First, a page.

Reducing the risk of self harm at Woodhill Prison
20 March 2017
CNWL has introduced new staff with new ways of working at Woodhill Prison to support the early identification of prisoners with mental health concerns – before these reach crisis levels.
The Trust, which provides both mental and physical healthcare, has hired four new associate practitioners with a fifth to start soon, to reduce levels of self harm and suicide at the prison and to improve mental health generally.
The initiative allows the Clinical Psychologist and Mental Health Nurses to concentrate on more serious and complex cases, while still enabling the concerns of prisoners with lower level mental health problems, such as anxiety or depression, to be supported, potentially preventing such conditions becoming worse.
Before their introduction, staff could only realistically concentrate on prisoners with complex mental health problems without having the time to help those with lower level problems such as anxiety or depression. This risked the condition worsening increasing the risk of self-harm or suicide.
Clinical Psychologist Dr Rachel Edwards, who co-designed the model, said: “With high levels of self harm and suicide we felt that if we could see people early on we would be able to avoid crisis level interventions.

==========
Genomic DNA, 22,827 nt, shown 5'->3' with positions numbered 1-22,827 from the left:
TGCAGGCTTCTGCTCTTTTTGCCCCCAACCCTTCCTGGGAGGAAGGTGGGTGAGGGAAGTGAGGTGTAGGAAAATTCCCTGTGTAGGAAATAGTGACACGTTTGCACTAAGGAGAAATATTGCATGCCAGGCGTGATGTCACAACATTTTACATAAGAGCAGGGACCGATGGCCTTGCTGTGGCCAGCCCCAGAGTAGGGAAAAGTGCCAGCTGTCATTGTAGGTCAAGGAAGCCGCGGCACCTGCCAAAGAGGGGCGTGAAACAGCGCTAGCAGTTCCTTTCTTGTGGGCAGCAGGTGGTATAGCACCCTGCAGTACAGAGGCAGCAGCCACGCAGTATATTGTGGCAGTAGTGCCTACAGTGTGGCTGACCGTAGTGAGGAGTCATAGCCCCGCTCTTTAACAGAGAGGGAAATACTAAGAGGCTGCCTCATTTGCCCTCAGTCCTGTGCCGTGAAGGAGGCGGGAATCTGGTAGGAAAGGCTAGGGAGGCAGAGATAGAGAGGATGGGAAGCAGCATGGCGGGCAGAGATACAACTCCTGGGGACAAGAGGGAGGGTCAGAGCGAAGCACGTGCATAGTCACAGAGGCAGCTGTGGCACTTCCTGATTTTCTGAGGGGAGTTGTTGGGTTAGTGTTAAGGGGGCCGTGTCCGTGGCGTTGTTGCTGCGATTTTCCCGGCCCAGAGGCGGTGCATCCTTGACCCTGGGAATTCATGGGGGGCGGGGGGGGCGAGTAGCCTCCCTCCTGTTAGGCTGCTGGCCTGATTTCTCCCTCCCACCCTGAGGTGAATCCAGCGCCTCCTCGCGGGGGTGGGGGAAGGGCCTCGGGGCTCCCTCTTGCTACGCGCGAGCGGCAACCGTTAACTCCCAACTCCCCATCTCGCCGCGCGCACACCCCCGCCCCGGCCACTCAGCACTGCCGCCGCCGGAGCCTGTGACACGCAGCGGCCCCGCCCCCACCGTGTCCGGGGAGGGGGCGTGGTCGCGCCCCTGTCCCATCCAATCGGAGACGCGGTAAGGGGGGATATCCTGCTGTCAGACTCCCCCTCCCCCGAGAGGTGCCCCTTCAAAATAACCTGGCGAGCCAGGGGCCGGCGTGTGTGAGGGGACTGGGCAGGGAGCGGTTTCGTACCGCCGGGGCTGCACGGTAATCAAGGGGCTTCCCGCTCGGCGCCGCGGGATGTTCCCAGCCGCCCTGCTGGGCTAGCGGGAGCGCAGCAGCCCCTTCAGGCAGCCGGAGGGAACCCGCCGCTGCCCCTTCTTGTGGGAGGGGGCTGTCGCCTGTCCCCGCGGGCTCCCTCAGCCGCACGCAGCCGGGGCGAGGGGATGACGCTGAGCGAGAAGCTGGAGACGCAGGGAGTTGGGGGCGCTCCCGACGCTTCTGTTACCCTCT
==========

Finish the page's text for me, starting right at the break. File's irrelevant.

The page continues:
“Our new practitioners are skilled in this field and are already very busy.
“Informally lots of people are saying that they are finding it really useful that mental health feels more approachable. It makes it easier for people to flag up needs while prison officers are saying they can flag up concerns.”
The practitioners are allowed to carry out a variety of roles, but a new part includes each practitioner being exclusively linked to a house unit and spending time with the prisoners in each unit’s association area.
This means prisoners get to know and trust the staff while the practitioners can provide information and supportive materials to inmates or to just sit and discuss issues.
Other parts of the role involve:
- Carrying out basic primary mental health assessments of people referred to them by the Early Days in Custody Nurse to consider whether they need referral to the Primary Mental health Network or whether they can be helped using self-help literature;
- Conducting time-limited psychological-based interventions or CBT-based interventions and help people to develop strategies to manage their feelings;
- Following up people who are on the case loads of the nurses and Clinical Psychologist.
Staff plan to start an audit of the initiative to evaluate its success and to make adaptations if required.